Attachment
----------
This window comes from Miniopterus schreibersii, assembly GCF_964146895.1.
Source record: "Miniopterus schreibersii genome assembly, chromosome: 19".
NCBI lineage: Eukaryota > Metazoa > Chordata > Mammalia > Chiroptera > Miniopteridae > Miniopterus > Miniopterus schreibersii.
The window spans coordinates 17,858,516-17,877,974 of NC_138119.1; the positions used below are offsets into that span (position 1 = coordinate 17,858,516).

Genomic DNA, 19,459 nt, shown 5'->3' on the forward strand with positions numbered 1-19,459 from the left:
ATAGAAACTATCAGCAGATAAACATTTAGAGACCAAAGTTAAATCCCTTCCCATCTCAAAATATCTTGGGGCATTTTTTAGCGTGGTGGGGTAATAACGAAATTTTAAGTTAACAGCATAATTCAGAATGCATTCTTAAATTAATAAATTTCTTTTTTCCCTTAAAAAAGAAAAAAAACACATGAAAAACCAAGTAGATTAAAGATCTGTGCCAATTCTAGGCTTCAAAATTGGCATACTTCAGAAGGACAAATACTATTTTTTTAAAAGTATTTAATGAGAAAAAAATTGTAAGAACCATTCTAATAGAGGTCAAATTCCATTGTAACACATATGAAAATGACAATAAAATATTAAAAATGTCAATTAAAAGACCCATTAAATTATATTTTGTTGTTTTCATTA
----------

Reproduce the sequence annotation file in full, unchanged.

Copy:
This window comes from Miniopterus schreibersii, assembly GCF_964146895.1.
Source record: "Miniopterus schreibersii genome assembly, chromosome: 19".
NCBI lineage: Eukaryota > Metazoa > Chordata > Mammalia > Chiroptera > Miniopteridae > Miniopterus > Miniopterus schreibersii.
The window spans coordinates 17,858,516-17,877,974 of NC_138119.1; the positions used below are offsets into that span (position 1 = coordinate 17,858,516).

Genomic DNA, 19,459 nt, shown 5'->3' on the forward strand with positions numbered 1-19,459 from the left:
ATAGAAACTATCAGCAGATAAACATTTAGAGACCAAAGTTAAATCCCTTCCCATCTCAAAATATCTTGGGGCATTTTTTAGCGTGGTGGGGTAATAACGAAATTTTAAGTTAACAGCATAATTCAGAATGCATTCTTAAATTAATAAATTTCTTTTTTCCCTTAAAAAAGAAAAAAAACACATGAAAAACCAAGTAGATTAAAGATCTGTGCCAATTCTAGGCTTCAAAATTGGCATACTTCAGAAGGACAAATACTATTTTTTTAAAAGTATTTAATGAGAAAAAAATTGTAAGAACCATTCTAATAGAGGTCAAATTCCATTGTAACACATATGAAAATGACAATAAAATATTAAAAATGTCAATTAAAAGACCCATTAAATTATATTTTGTTGTTTTCATTA